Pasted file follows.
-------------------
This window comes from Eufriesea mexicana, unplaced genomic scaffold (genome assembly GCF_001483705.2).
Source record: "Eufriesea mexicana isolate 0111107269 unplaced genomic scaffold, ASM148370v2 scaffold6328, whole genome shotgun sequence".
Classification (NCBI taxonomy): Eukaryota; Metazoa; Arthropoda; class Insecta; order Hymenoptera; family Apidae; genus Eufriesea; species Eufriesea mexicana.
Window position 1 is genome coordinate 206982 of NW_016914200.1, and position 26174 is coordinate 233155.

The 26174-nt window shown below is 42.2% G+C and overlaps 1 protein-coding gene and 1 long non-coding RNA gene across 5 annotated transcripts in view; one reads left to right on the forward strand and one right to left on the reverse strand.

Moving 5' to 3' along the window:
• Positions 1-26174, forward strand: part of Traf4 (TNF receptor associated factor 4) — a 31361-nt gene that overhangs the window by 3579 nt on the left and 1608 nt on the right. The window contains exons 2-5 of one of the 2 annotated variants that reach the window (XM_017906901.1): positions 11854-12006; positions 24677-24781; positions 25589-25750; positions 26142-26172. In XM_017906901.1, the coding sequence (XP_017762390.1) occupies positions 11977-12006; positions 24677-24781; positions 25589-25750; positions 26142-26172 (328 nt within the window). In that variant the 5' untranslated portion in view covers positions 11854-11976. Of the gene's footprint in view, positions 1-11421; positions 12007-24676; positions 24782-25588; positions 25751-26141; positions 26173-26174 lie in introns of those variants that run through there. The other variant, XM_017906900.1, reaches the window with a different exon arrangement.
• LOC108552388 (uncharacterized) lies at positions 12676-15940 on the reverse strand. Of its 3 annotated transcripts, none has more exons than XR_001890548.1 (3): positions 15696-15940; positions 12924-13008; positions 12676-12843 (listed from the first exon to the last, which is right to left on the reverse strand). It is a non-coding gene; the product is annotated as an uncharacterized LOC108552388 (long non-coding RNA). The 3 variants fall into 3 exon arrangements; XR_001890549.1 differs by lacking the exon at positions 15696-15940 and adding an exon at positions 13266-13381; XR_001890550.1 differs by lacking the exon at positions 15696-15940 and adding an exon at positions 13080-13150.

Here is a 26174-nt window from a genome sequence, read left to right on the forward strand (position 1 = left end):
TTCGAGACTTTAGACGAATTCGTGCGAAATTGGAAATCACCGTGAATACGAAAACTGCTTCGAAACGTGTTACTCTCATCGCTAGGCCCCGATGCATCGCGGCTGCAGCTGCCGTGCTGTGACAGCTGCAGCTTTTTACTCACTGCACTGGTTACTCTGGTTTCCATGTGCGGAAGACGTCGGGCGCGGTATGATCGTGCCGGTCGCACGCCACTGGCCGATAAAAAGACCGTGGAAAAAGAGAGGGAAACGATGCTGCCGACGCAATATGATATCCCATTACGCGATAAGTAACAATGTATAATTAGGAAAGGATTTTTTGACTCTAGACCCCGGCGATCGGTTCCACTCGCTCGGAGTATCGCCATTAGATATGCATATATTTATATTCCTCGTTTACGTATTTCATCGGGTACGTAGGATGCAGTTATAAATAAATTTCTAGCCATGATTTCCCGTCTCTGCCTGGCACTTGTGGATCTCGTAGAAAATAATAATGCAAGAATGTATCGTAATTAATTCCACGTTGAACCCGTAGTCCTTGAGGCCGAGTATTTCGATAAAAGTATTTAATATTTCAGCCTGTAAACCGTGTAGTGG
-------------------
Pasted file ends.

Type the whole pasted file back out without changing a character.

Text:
This window comes from Eufriesea mexicana, unplaced genomic scaffold (genome assembly GCF_001483705.2).
Source record: "Eufriesea mexicana isolate 0111107269 unplaced genomic scaffold, ASM148370v2 scaffold6328, whole genome shotgun sequence".
Classification (NCBI taxonomy): Eukaryota; Metazoa; Arthropoda; class Insecta; order Hymenoptera; family Apidae; genus Eufriesea; species Eufriesea mexicana.
Window position 1 is genome coordinate 206982 of NW_016914200.1, and position 26174 is coordinate 233155.

The 26174-nt window shown below is 42.2% G+C and overlaps 1 protein-coding gene and 1 long non-coding RNA gene across 5 annotated transcripts in view; one reads left to right on the forward strand and one right to left on the reverse strand.

Moving 5' to 3' along the window:
• Positions 1-26174, forward strand: part of Traf4 (TNF receptor associated factor 4) — a 31361-nt gene that overhangs the window by 3579 nt on the left and 1608 nt on the right. The window contains exons 2-5 of one of the 2 annotated variants that reach the window (XM_017906901.1): positions 11854-12006; positions 24677-24781; positions 25589-25750; positions 26142-26172. In XM_017906901.1, the coding sequence (XP_017762390.1) occupies positions 11977-12006; positions 24677-24781; positions 25589-25750; positions 26142-26172 (328 nt within the window). In that variant the 5' untranslated portion in view covers positions 11854-11976. Of the gene's footprint in view, positions 1-11421; positions 12007-24676; positions 24782-25588; positions 25751-26141; positions 26173-26174 lie in introns of those variants that run through there. The other variant, XM_017906900.1, reaches the window with a different exon arrangement.
• LOC108552388 (uncharacterized) lies at positions 12676-15940 on the reverse strand. Of its 3 annotated transcripts, none has more exons than XR_001890548.1 (3): positions 15696-15940; positions 12924-13008; positions 12676-12843 (listed from the first exon to the last, which is right to left on the reverse strand). It is a non-coding gene; the product is annotated as an uncharacterized LOC108552388 (long non-coding RNA). The 3 variants fall into 3 exon arrangements; XR_001890549.1 differs by lacking the exon at positions 15696-15940 and adding an exon at positions 13266-13381; XR_001890550.1 differs by lacking the exon at positions 15696-15940 and adding an exon at positions 13080-13150.

Here is a 26174-nt window from a genome sequence, read left to right on the forward strand (position 1 = left end):
TTCGAGACTTTAGACGAATTCGTGCGAAATTGGAAATCACCGTGAATACGAAAACTGCTTCGAAACGTGTTACTCTCATCGCTAGGCCCCGATGCATCGCGGCTGCAGCTGCCGTGCTGTGACAGCTGCAGCTTTTTACTCACTGCACTGGTTACTCTGGTTTCCATGTGCGGAAGACGTCGGGCGCGGTATGATCGTGCCGGTCGCACGCCACTGGCCGATAAAAAGACCGTGGAAAAAGAGAGGGAAACGATGCTGCCGACGCAATATGATATCCCATTACGCGATAAGTAACAATGTATAATTAGGAAAGGATTTTTTGACTCTAGACCCCGGCGATCGGTTCCACTCGCTCGGAGTATCGCCATTAGATATGCATATATTTATATTCCTCGTTTACGTATTTCATCGGGTACGTAGGATGCAGTTATAAATAAATTTCTAGCCATGATTTCCCGTCTCTGCCTGGCACTTGTGGATCTCGTAGAAAATAATAATGCAAGAATGTATCGTAATTAATTCCACGTTGAACCCGTAGTCCTTGAGGCCGAGTATTTCGATAAAAGTATTTAATATTTCAGCCTGTAAACCGTGTAGTGG